Q: How does the commission system really work when you are selling or buying a horse? What is the industry standard to be charged, and who pays what? If a trainer is given a commission by the seller (or the seller’s trainer) and is also charging the horse-shopping customer, is that considered “double dipping”? Also, does the commission get written right into the form of payment for the horse, for the seller and agent to split as they will, or is it handled separately?
A: The purpose of commissions is to reimburse agents (trainers/dealers serving as intermediaries for buyers and sellers) for their time and expertise in helping you select a horse who will suit your goals. Many trainers have devoted years to developing their skills in assessing horses and riders, and they strive to work in good faith for their clients. On a practical note, because trainers generally experience high overhead in the form of staff and facility costs and a low return on the time they spend on lessons and at shows, sales commissions ensure their ability to earn a living.
That said, current buying and selling conventions and commission structures are casual and often confusing for the clients. Many sales are sealed with verbal agreements and handshakes, which can leave all parties vulnerable to misunderstandings and potentially illegal or unethical practices. As a result of this casual business atmosphere, less-reputable agents do sometimes draw secret commissions, misrepresent the true selling price or act as “dual agents” for both buyer and seller of a particular horse.
In some cases, the above practices can be egregious enough to justify legal action. Under common law, agents of this kind have an obligation to disclose any conflicts of interest to their principals (buyers and sellers). In a further attempt to protect their constituents from fraud, Florida, California and Kentucky have adopted state laws that specifically regulate horse sales. These state laws forbid dual agency without prior knowledge and written consent of both principals; limit all tips, fees or other compensation to agents to $500, unless consented to in writing by the agent’s principal; and require written bills of sale signed by both the seller and buyer. (Note: Kentucky’s law only applies to purchases of horses costing more than $10,000.)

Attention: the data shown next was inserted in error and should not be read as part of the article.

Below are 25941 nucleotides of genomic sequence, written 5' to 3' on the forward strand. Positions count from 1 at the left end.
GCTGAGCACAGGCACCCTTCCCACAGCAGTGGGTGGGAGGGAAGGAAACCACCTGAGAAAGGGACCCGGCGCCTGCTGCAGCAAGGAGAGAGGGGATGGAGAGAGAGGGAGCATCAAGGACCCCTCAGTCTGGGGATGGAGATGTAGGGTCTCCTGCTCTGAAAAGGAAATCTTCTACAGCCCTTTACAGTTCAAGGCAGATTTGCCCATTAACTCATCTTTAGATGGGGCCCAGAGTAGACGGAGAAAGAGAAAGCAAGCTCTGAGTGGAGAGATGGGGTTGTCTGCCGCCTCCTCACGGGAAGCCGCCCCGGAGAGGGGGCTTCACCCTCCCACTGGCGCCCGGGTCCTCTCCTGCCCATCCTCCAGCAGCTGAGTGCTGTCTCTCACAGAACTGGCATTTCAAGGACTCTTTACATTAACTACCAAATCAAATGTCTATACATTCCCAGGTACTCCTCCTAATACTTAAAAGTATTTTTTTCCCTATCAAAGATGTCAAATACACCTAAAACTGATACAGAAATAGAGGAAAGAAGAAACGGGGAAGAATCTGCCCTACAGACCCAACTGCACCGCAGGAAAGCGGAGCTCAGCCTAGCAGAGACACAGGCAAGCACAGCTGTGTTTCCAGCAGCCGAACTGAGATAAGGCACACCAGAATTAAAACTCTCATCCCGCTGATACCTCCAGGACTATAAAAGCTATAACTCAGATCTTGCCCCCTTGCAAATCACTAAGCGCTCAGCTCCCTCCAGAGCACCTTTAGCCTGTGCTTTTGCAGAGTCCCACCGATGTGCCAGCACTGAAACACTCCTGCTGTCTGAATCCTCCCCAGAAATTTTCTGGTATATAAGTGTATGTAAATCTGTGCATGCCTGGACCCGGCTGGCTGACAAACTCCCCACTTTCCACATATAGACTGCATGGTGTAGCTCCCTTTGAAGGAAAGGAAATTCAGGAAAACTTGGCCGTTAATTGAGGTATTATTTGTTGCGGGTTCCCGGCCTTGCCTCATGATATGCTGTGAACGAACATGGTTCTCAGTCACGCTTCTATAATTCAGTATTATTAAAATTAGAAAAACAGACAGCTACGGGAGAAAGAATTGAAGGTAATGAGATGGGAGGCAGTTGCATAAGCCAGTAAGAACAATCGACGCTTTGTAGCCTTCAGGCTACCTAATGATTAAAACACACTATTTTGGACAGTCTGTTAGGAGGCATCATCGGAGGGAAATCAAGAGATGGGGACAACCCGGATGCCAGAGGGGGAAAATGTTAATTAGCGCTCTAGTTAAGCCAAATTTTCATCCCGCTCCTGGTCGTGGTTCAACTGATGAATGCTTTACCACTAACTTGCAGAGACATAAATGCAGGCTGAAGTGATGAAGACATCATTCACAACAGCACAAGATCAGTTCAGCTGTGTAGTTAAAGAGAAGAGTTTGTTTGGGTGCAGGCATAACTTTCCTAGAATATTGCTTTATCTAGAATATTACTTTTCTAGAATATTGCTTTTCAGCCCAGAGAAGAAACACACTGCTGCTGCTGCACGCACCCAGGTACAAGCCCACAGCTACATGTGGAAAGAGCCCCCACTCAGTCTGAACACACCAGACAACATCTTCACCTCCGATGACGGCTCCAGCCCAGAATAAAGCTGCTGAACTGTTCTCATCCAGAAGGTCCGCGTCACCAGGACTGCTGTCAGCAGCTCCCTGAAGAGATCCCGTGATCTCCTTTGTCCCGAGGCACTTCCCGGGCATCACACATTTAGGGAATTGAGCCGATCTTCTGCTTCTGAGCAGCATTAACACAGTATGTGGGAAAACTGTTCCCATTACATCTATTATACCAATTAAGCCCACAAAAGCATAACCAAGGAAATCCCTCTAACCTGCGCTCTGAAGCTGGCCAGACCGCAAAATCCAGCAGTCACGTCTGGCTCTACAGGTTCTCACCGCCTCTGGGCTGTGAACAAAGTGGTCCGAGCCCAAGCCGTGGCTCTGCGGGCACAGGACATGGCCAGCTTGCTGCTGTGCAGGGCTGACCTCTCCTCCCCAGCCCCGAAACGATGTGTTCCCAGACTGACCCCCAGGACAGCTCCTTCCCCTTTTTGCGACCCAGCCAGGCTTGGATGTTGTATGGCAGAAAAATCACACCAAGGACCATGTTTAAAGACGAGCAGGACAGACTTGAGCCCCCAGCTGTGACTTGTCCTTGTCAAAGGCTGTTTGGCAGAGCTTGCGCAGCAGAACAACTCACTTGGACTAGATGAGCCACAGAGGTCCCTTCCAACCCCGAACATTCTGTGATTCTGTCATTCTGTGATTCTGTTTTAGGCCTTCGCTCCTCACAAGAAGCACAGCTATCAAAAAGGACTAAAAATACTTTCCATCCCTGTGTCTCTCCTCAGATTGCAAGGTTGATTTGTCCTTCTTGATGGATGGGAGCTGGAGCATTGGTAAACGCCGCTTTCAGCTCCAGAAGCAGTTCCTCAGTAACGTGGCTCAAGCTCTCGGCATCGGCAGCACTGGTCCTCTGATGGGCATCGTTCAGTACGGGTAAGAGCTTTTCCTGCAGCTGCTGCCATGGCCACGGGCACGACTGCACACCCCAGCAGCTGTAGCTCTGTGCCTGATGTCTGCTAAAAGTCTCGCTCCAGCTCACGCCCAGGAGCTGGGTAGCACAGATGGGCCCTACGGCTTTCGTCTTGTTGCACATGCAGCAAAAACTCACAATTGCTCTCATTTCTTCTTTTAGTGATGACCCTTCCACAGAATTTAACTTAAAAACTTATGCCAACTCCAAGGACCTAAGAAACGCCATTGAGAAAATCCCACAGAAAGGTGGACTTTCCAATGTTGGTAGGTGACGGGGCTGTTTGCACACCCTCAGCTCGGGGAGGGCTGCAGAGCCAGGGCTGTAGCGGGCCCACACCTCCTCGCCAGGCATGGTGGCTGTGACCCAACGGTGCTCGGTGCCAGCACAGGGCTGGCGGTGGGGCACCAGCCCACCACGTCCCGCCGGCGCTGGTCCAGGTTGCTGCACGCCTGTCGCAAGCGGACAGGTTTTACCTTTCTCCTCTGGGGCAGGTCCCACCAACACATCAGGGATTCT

Regardless of whether specific laws apply in your state, you should ?approach horse purchases just as you would any other major transaction. Below are some guidelines that are outlined in the U.S. Hunter Jumper Association “Owner’s Resource Guide”:
1. Select your agent carefully. Most trainers and dealers have their clients’ best interest at heart, but choose wisely and with due diligence. Although there are no guarantees that the horse your agent picks for you will work out in the long run, good agents make every effort to achieve a successful match, even if that means, in rare cases, returning or exchanging the horse. Be sure that the agent you select has a sterling reputation. Ask former clients about their experiences, including the manner in which they paid commissions.
2. Get it in writing! Would you buy a car or house without proper documentation? Of course not! There are two documents that will help protect all parties in the sale process:
(a) an agency agreement spelling out the duties you expect the agent to carry out on your behalf and the percentage of sale price that you agree to pay as a commission. Discuss terms of the agreement with your agent and get them on paper before you begin looking at horses. Standard commissions range between 10 percent and 15 percent and may apply to both the buyer’s and seller’s agents. Agree ahead of time what your budget will be and if the commission must be included in your budget.
(b) a bill of sale that includes a complete description of the horse, the final purchase price, all commissions and signatures of the buyer, seller and all agents involved in the sale.
To make the transaction absolutely transparent, it is best to write one check directly to the seller for the purchase price and a separate check to your agent for his or her commission. (The seller is responsible for paying his or her agent’s commission.)
Debbie Bass was a founding director of USHJA. She currently chairs the owners’ task force of the Amateur Committee and acts as treasurer and vice chair of the Zone 5 Hunter Committee. She is also on the board of directors of the U.S. Equestrian Federation. Debbie owns Maypine Farm in Willoughby Hills, Ohio, which has been home to an A-level show and school stable for 29 years. As a rider and an owner, she has earned numerous championships at ?major shows around the country.
For more information on buying and selling horses or to find your perfect equine partner, go to Equine.com.
This article originally appeared in the May 2012 issue of Practical Horseman magazine.
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